On top of Haleakala
Return to Maui
by Cathy Corcoran
I first visited Maui years ago when I was just out of college and lived for a year in Honolulu. Waikiki was fun, but when I first saw Maui, I fell in love with the beaches, the mountains, the gorgeous valley that lay between towering volcanic peaks. "Maui No Ka Oi," the locals say - Maui is the best. I had to agree.
That's why I was so excited when my husband and I took a return trip to the Valley Isle. I planned every detail for months - the condo where we'd stay, the restaurants where we'd eat, the farmers' markets we'd visit, even the place where we'd rent out swim fins and snorkel gear.
We spent the first few days on the island getting over jet lag and lazing around on the beach, but one of the most awesome sights on Maui is the summit of Haleakala, a 10,000 foot dormant volcano that rises gently from the valley island floor.
I wanted to get up to the summit, partly to enjoy the wild beauty there, but partly, I must confess, to see if the volcanic crater at the top lived up to my memories.
You know how it is with memories - you go back to the house where you lived as a child, and everything is so small! The huge back yard you played in as a child has shrunk to postage stamp size, the living room is tiny, and how did you ever cope with four people in the house and only one bathroom?
I wondered if Haleakala would be as wonderful as I’d remembered it. On our fifth day on Maui, we headed off to see.
Yikes! The road was scarier tham I remembered. Sharp curves, a tiny little guardrail, then a drop of thousands of feet to the valley floor below. I coped the way I always do with scary drives - I held the camera out the window and closed my eyes.
Of course, I also had to give Ken driving directions - “Not so close to the edge!” “Slow down!” and “Watch the Road!” God knows what he’d do without me.
I found out soon enough. As soon as we got to the summit, I jumped out of the car and starting dancing around, snapping pictures. Ken slowly opened the driver’s door and leaned on the hood. “Altitude,” he said.
“Take a couple of deep breaths,” I said. Then I took off to get more pictures.
There were a few clouds in the crater, but it was every bit as beautiful as I remembered it. The crater itself is more than 2,000 feet deep and bigger than the island of Manhattan. Hills inside the crater are gold, pink, purple, and other colors caused by minerals in the volcanic soil. Off in the distance, I could see the peaks of Mauna Loa and Mauna Kea on the Big Island poking up through the clouds. It was spectacular.
But where was Ken? I hurried back to the car and there he was, still leaning on the hood. I dragged him over to the sign that said, “Elevation 10,023 feet," and asked another tourist to take our picture.
Looking back, it’s amazing to see how good Ken looks in that photo. A minute later, as I was thanking our volunteer photographer, Ken was bending over. Then he was popping a nitroglycerin pill.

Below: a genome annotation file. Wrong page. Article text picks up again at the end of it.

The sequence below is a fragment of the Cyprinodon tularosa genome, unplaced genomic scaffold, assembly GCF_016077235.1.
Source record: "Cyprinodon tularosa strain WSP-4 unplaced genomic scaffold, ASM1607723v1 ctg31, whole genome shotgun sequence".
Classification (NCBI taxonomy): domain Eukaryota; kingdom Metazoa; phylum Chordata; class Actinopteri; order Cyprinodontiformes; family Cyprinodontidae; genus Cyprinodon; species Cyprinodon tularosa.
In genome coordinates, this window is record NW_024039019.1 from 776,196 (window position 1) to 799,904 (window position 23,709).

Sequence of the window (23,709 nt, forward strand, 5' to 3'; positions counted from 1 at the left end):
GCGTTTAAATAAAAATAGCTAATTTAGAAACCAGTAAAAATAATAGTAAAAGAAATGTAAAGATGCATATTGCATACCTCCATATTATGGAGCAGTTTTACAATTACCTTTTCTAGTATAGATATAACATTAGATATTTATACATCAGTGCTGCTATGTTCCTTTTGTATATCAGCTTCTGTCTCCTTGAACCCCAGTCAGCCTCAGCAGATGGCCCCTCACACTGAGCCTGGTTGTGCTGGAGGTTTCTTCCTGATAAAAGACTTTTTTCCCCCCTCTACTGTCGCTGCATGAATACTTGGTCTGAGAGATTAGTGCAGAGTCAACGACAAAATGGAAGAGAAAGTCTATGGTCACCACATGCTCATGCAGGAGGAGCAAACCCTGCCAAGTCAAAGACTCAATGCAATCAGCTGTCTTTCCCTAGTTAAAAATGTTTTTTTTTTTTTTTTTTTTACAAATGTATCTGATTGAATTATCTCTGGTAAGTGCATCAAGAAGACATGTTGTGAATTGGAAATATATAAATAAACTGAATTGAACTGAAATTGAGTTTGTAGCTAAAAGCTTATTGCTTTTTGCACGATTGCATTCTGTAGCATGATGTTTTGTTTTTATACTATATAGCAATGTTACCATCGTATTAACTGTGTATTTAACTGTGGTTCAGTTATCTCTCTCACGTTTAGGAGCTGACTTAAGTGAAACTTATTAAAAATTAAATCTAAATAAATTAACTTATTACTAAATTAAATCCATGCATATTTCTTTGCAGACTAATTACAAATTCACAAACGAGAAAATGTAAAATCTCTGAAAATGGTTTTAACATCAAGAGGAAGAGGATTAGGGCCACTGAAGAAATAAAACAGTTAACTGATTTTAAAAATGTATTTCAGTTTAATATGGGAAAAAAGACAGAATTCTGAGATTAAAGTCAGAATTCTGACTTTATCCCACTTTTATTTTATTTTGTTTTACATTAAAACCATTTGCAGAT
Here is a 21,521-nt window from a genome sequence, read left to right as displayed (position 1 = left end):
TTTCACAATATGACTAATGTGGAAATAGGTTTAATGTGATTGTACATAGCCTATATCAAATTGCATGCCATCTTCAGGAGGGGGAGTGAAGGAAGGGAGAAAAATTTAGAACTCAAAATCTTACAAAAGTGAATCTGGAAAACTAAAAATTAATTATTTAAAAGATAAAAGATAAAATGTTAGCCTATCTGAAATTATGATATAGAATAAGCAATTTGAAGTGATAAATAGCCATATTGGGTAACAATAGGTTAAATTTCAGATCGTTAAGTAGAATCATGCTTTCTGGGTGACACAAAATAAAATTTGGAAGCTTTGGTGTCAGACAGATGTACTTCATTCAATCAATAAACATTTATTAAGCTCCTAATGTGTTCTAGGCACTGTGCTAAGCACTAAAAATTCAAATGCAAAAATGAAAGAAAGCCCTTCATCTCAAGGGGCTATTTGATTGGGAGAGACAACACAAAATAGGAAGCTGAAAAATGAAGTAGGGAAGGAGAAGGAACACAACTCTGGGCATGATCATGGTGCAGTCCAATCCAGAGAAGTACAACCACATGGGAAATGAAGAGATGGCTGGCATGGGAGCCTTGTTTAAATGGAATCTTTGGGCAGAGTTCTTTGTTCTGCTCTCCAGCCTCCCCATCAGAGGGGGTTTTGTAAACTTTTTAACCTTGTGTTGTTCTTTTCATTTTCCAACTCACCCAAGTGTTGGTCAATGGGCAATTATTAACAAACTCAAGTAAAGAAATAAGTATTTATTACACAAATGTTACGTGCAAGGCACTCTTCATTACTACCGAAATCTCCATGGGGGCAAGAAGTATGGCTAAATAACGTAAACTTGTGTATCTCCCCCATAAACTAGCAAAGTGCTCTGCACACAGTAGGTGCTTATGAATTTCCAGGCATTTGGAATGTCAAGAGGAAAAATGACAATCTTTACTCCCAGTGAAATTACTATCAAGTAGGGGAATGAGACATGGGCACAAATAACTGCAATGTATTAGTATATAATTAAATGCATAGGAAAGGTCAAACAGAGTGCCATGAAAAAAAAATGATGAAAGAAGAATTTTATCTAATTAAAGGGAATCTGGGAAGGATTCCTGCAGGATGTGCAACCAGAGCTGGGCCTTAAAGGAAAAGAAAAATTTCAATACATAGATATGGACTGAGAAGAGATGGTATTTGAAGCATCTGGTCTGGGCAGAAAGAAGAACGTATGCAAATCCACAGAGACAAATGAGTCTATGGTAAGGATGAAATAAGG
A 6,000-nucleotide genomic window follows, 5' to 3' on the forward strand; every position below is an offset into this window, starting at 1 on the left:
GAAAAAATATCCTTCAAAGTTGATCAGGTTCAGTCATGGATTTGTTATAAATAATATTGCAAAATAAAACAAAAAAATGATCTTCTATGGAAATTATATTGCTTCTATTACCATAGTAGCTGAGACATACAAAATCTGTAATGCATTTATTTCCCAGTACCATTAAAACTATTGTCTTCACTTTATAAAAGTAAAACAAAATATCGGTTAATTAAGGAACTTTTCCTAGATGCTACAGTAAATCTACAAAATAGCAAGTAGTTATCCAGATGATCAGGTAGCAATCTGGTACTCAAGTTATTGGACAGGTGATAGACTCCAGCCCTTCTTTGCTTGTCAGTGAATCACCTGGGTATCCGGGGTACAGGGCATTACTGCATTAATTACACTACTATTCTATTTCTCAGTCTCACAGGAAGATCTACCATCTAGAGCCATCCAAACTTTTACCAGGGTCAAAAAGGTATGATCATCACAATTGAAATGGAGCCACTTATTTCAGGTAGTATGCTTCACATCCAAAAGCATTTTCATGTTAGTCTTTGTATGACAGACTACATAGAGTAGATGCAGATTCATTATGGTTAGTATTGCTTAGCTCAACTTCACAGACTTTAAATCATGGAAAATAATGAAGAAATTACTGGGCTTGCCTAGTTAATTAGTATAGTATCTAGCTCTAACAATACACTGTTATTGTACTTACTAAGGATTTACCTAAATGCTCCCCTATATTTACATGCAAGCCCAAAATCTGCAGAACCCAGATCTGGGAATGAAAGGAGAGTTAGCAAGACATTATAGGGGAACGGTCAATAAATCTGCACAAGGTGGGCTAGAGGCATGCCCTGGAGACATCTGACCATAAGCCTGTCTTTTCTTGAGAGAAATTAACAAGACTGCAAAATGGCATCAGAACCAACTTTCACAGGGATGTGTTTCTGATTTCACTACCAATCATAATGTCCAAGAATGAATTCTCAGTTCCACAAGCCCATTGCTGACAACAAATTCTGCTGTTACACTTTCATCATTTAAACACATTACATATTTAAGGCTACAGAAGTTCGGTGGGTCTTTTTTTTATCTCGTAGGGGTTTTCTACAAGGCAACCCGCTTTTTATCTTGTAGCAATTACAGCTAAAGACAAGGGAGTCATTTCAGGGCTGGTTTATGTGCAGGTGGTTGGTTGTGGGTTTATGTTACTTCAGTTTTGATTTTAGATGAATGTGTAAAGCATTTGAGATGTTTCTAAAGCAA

“I’ve got to get off this mountain,” he said. He was gasping for breath.
Ken had an angioplasty several years ago, and often gets what his cardiologist calls “extra beats.” He was getting nothing but extra beats on top of Haleakala.
It took two hours for Ken to drive up the mountain. It took me 45 minutes to drive down. It was scary, and it wasn't just the low guardrails or the steep drop-offs that were making my own heart hammer.
They whisked us into a cubicle in the emergency room at the Maui Medical Center, then hooked Ken up to an IV and an EKG machine.
We spent seven hours in that cubicle, while doctors, nurses, and aides took Ken’s blood pressure, monitored his body temperature, and stuck needles into him. They really didn’t think he’d had a heart attack, but we had to wait for results of the blood work to be sure. I spent six and a half hours of those seven hours kicking myself for insisting that Ken run around on top of a volcano.
After the overnight shift came on duty, they decided to admit Ken him for observation. I made the lonely drive back to our condo alone.
It was midnight and the moon was almost full. I took a wrong turn, found myself lost in the sugar cane fields, and suddenly realized just how far we were from home. I’d been waiting to get to Maui for months, I thought I'd planned every detail of the trip, and now there I was alone in the dark, trying to get a fix on my cell phone’s GPS before the battery died. I started to cry.
Well things turned out fine in the end. Ken's heart appeared to be okay, was released from the hospital the following day, and we spent the rest of our vacation at sea level.
In my experience, few things in life live up to our expectations. Yes, the Haleakala crater was awesome and the views were amazing. We sunbathed, snorkeled, shopped, and generally had a wonderful time. But when everything was over, when we were back at home and Ken's cardiologist gave him a clean bill of health, what did we remember the most? The high speed drive down the 10,000-foot mountain and our adventures at the Maui Medical Center.
I can plan all I want, prepare for every little possibility, try to limit my expectations, but it's the surprises in life that often bring the best memories.
Maui not only lived up to my expectations, it exceeded them in ways I never could have forseen.
Maui no ka oi!